Ellie Greenwich, the 1960s songwriter, singer and producer who wrote such enduring pop songs as Chapel of Love, Be My Baby, Do Wah Diddy Diddy and Leader of the Pack, has died in New York. She was 68.
Greenwich died of a heart attack on Wednesday at St. Luke's Roosevelt Hospital, where she had been admitted a few days earlier for pneumonia treatment, according to her niece, Jessica Weiner.
Greenwich was inducted as a member of the Songwriters Hall of Fame in 1991, as one of pop's most successful songwriters. Throughout the years she maintained a stable musical partnership with the legendary Phil Spector, whose "wall of sound" technique changed rock music. With Spector, she wrote some of pop's most memorable songs, including Da Doo Ron Ron and River Deep, Mountain High.
She also produced many hits with her ex-husband, Jeff Barry, including Leader of the Pack for girl group the Shangri-Las in 1964. In 1984 a Tony-nominated musical also called Leader of the Pack was created, based on Greenwich's life.
Born in 1940 in Brooklyn, Greenwich performed in talent shows as a child. As an ambitious teen she had her own group called the Jivettes, which performed at local functions.
In 1959 while she was attending Queens College she met her musical partner Barry and shortly after graduation she began working for songwriters Jerry Leiber and Mike Stoller. She had her first chart success with the Jay and the Americans song This Is It, which she wrote with Doc Pomus and Tony Powers.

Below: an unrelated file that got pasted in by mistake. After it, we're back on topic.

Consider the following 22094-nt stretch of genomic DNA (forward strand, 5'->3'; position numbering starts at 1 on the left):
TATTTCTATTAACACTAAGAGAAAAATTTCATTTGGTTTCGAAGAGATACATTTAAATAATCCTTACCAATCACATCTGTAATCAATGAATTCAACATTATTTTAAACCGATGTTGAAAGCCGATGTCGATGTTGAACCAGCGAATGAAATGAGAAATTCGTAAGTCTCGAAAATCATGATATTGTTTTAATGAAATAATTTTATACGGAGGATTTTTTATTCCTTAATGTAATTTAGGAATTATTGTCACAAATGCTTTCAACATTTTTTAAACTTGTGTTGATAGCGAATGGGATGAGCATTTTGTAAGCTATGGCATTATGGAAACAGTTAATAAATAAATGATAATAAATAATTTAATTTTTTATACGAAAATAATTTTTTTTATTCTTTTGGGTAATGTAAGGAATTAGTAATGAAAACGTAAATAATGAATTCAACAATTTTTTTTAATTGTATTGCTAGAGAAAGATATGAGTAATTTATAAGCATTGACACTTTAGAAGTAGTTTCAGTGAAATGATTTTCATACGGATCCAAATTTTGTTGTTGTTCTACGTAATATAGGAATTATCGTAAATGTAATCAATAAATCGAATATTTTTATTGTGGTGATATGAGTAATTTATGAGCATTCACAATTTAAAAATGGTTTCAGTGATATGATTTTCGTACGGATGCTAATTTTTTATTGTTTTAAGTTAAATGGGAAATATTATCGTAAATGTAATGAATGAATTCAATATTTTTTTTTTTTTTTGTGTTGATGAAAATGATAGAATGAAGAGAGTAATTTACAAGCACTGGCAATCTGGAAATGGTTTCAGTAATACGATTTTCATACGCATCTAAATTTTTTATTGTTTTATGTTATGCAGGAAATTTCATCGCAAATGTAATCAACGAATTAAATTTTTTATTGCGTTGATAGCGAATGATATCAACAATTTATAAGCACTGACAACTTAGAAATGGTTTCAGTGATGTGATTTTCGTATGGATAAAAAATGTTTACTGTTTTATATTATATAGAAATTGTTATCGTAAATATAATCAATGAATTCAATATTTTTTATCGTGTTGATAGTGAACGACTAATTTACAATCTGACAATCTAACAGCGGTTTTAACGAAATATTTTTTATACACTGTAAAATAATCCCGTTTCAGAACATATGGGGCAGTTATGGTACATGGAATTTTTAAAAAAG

She also received acclaim with Barry as the duo the Raindrops for their songs What a Guy and The Kind of Boy You Can't Forget.
Among the more famous songs she wrote are Baby I Love You for the Ronettes, Do Wah Diddy Diddy for Manfred Mann and Look of Love for Lesley Gore and the Copycats.
Greenwich also worked as an arranger and singer with such legendary artists as Frank Sinatra and Ella Fitzgerald.
Her background vocals are featured on records as diverse as Van Morrison's Brown Eyed Girl, Blondie's Eat to the Beat and Cindi Lauper's She's So Unusual.
She co-produced Neil Diamond's early hits Cherry, Cherry and Kentucky Woman, and is credited with discovering Diamond and helping him get his start.
"She has remained a great friend and mentor over the years and will be missed greatly," Diamond said in a statement.
Greenwich is survived by her sister, brother-in-law, nephew and niece.